A meeting of the Scottish Police Authority (SPA) yesterday approved the draft £1.1 billion budget, including a gap in the revenue budget of £47m.
Deputy Chief Officer David Page told board members that work was under way to reduce the deficit, but said it was an “elephant we’re going to have to eat one bite at a time”.
According to a paper presented to the board, the deficit in the revenue budget had been around £60m before a “number of cost reductions and savings proposals” helped reduce it.
Mr Page said: “We’ve taken on quite a lot of stretch to get to the point where it’s only £47m.
“We’ve got targets internally across the organisation at the moment. We’re also rolling out a new way of operating budgets.
“There’s an elephant to eat here and we’re going to eat it one bite at a time.”
He added: “We’re going to focus very hard on making sure we have the financial discipline in place and achieve the targeted savings we have across the organisation to get to £47m. Our ambition, when we’re on target, is to stretch. At the moment, however, we need to walk before we can run. We’re not settling at £47m.”
Earlier this year, Police Scotland was called “an organisation in crisis” after Auditor General Caroline Gardner said the force faced a £200 million funding gap by 2020-21.
Ms Gardner cited “weak financial leadership” in both Police Scotland and the SPA.
Yesterday, Mr Page said previous failings would not be repeated, promising a “completely refreshed approach to financial control”.
Despite the financial challenges, Chief Constable Phil Gormley said his force was in a “much better place” than 12 months ago.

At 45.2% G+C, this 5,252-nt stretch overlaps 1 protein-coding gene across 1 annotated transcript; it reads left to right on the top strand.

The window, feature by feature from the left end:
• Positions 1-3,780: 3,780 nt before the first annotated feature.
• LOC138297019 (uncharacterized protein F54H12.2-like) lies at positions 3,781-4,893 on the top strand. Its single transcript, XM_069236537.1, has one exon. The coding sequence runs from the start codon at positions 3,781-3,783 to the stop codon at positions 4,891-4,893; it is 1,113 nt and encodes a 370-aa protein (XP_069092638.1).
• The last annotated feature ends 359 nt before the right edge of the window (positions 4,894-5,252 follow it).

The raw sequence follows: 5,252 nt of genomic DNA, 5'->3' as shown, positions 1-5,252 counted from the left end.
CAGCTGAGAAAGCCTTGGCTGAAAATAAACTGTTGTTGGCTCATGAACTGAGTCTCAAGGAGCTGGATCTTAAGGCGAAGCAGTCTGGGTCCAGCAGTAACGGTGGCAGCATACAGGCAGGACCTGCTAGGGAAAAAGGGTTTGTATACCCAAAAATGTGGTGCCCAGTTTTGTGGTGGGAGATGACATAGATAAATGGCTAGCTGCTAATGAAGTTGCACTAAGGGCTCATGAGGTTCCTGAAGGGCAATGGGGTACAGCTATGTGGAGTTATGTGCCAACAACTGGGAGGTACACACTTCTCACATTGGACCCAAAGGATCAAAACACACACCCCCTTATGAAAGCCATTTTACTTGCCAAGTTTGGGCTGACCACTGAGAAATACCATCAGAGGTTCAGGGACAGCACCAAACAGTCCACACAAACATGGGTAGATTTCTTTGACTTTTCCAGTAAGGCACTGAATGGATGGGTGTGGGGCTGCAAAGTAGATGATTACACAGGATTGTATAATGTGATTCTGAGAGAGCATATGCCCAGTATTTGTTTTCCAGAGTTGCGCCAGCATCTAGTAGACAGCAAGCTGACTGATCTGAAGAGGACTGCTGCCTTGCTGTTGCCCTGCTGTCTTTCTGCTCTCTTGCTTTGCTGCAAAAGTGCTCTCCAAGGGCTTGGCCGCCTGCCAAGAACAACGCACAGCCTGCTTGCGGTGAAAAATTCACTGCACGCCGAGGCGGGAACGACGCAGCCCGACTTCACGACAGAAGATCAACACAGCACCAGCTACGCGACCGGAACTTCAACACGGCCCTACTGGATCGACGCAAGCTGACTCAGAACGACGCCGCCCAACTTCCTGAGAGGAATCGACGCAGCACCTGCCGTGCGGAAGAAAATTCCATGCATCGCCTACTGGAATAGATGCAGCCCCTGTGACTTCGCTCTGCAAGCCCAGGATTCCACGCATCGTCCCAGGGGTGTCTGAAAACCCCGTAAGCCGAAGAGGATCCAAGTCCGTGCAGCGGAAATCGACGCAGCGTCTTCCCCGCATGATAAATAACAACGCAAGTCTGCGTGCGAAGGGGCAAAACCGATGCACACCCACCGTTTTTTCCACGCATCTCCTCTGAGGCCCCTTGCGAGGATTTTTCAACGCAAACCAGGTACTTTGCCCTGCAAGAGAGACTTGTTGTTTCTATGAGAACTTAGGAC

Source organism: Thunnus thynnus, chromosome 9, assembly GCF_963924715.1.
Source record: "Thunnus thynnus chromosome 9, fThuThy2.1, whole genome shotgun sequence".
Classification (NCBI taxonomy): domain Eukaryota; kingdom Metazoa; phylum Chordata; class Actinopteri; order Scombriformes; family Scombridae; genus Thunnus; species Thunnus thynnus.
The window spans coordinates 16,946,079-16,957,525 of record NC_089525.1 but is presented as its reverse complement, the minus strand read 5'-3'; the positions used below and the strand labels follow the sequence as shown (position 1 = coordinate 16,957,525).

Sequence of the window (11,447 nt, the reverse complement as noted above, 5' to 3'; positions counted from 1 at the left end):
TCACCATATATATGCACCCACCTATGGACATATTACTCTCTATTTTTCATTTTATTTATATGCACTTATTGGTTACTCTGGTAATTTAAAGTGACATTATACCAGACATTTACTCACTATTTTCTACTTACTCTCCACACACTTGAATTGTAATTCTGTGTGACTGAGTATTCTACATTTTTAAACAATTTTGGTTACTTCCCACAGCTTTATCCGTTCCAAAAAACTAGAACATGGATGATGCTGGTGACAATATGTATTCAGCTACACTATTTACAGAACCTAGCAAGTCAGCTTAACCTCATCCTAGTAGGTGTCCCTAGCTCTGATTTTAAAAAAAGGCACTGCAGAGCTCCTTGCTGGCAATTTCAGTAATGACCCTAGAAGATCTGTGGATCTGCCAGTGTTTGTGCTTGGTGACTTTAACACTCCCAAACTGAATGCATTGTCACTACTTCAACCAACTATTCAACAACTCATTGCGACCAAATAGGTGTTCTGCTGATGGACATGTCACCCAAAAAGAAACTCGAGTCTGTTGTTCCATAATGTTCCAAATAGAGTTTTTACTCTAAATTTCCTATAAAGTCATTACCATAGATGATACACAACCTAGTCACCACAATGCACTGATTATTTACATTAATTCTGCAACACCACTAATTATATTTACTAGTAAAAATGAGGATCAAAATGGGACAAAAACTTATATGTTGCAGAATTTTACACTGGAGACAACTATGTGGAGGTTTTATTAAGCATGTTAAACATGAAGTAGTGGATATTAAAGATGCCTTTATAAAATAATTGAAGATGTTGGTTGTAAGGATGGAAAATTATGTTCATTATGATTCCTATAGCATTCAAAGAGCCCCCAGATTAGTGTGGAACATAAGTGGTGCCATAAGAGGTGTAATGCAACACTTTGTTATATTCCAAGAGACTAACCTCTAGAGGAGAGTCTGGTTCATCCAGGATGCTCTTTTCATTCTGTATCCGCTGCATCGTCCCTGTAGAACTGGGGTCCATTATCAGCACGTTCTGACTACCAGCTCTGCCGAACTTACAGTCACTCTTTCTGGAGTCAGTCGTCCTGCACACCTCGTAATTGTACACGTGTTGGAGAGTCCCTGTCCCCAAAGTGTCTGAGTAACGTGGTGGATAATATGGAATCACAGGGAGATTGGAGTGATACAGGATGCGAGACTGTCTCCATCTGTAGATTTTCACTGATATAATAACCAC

He said: “We’re in a completely different place from this time last year. The fact that we now have a budget that’s intelligible and that there’s a recognition of the size of the challenge and how we are going to tackle it, feels like a much better place.
“There’s a clear way through this. The fact we’re understanding that £47m is the operational deficit from the coming year, that’s a really important acknowledgement and reference point for me.”
Last month Police Scotland announced plans to reduce officers number by 400 by late 2020 as part of a ten-year strategy that will see more crime reported online and an increased reliance on technology.
The national force published a vision of what policing will look like in 2026, including a greater use of civilian specialists to tackle the growing threat of cyber crime.
Speaking at the time, Mr Gormley said his force was currently being “constrained” by budget challenges and had to “transform” to meet both those and the crime threats of the future.
Yesterday’s board meeting also approved the closure of Police Scotland’s control room and service centre in Aberdeen as part of a national strategy to reduce the overall number of call centres.
It also emerged that just one in ten police officers believe that Police Scotland has a “positive future.”
The statistic emerged as part of an internal staff survey discussed yesterday by the SPA board.